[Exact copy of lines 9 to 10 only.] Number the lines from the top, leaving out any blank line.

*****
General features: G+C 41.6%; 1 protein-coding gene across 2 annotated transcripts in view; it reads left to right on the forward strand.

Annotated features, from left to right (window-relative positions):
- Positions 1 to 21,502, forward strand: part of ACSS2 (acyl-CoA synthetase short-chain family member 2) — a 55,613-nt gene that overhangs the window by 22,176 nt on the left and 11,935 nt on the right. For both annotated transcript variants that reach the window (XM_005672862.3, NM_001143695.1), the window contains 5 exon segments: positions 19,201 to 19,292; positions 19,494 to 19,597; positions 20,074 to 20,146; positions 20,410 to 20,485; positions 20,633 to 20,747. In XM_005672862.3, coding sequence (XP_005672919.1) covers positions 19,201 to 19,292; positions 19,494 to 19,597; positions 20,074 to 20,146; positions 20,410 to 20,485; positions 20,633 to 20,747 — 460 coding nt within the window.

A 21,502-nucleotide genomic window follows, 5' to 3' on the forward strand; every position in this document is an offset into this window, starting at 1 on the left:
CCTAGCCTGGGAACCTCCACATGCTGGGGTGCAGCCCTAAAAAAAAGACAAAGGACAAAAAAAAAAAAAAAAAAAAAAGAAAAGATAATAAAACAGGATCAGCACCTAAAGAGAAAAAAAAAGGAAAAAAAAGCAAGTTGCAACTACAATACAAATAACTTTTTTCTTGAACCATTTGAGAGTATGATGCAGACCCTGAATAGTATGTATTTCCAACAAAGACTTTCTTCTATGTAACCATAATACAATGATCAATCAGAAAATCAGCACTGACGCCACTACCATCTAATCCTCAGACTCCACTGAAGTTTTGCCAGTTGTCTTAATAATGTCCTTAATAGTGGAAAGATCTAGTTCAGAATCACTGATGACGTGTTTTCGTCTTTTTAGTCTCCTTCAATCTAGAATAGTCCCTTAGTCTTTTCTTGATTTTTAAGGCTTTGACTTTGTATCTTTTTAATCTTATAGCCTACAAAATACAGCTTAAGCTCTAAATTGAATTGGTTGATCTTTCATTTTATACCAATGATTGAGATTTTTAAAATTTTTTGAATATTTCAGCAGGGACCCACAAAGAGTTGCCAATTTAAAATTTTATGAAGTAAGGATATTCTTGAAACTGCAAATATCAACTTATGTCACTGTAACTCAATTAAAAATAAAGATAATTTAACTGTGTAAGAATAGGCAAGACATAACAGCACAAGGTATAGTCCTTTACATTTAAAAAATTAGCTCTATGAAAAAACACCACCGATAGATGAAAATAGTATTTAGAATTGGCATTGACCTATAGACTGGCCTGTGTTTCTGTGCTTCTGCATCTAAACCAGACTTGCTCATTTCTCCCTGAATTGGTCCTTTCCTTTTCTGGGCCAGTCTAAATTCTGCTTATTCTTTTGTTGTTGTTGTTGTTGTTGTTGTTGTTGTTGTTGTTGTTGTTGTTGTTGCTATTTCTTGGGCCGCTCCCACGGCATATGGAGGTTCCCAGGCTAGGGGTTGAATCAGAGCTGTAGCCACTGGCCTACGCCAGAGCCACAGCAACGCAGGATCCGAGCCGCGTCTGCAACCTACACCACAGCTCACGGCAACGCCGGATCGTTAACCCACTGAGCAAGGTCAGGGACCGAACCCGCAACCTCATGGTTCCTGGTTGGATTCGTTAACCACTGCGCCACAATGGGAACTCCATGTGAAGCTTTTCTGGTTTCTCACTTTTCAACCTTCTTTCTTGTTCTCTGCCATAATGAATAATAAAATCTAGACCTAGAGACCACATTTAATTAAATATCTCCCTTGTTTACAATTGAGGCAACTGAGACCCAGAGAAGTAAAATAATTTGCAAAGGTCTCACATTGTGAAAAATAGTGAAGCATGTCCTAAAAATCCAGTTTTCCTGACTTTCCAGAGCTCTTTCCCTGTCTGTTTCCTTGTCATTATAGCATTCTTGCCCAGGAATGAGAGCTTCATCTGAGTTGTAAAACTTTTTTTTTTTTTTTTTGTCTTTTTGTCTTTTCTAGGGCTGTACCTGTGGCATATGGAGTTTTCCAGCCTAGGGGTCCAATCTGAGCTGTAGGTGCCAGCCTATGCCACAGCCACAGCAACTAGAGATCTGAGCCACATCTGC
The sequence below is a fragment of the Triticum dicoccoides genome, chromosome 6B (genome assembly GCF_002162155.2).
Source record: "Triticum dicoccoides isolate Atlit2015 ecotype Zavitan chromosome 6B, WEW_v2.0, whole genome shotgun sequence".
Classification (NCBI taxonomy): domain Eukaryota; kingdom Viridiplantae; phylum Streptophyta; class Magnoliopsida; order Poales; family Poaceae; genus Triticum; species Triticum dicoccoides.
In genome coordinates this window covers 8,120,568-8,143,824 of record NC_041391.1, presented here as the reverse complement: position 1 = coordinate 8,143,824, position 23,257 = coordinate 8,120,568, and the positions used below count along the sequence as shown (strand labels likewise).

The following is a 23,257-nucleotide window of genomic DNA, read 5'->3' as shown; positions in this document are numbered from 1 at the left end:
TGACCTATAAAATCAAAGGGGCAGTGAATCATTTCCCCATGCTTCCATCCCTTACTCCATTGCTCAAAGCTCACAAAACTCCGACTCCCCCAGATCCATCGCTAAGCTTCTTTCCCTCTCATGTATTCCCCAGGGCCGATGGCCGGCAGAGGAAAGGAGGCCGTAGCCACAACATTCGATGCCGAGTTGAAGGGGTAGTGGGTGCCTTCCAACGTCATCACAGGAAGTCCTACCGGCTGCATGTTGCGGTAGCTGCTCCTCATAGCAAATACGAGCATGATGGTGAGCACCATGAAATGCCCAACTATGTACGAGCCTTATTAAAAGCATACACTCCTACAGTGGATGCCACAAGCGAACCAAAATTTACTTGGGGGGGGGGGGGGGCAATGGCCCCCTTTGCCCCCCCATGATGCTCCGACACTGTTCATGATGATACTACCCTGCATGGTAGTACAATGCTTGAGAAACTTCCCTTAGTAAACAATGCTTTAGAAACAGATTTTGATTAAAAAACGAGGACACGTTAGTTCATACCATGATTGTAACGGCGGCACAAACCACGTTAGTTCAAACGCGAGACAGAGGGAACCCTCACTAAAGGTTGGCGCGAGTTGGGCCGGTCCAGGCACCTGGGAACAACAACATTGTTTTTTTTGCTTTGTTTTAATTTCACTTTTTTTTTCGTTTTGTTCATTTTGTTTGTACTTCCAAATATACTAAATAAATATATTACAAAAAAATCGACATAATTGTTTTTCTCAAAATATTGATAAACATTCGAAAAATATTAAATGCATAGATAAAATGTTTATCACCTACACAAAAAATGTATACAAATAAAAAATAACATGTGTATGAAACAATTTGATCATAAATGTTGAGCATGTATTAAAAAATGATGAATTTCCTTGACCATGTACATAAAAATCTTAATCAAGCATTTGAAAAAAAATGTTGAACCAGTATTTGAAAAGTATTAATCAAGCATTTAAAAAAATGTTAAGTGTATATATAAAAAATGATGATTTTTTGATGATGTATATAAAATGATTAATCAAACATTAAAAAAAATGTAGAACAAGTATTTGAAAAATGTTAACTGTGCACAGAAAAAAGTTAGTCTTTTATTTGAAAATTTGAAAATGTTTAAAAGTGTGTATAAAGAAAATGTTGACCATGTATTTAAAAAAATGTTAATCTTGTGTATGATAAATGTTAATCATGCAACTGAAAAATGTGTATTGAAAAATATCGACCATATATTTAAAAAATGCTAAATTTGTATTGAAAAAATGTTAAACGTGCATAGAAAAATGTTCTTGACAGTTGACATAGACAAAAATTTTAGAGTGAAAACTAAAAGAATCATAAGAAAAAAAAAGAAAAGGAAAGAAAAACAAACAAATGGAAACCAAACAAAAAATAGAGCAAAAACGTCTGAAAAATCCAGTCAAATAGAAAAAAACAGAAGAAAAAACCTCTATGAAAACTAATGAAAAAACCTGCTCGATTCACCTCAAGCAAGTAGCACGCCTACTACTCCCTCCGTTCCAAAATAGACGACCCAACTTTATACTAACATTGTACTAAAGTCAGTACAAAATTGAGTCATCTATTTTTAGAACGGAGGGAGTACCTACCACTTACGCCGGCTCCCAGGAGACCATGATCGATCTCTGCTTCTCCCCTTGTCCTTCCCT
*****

In genome coordinates this window covers 8,120,568-8,143,824 of record NC_041391.1, presented here as the reverse complement: position 1 = coordinate 8,143,824, position 23,257 = coordinate 8,120,568, and the positions used below count along the sequence as shown (strand labels likewise).

The following is a 23,257-nucleotide window of genomic DNA, read 5'->3' as shown; positions in this document are numbered from 1 at the left end: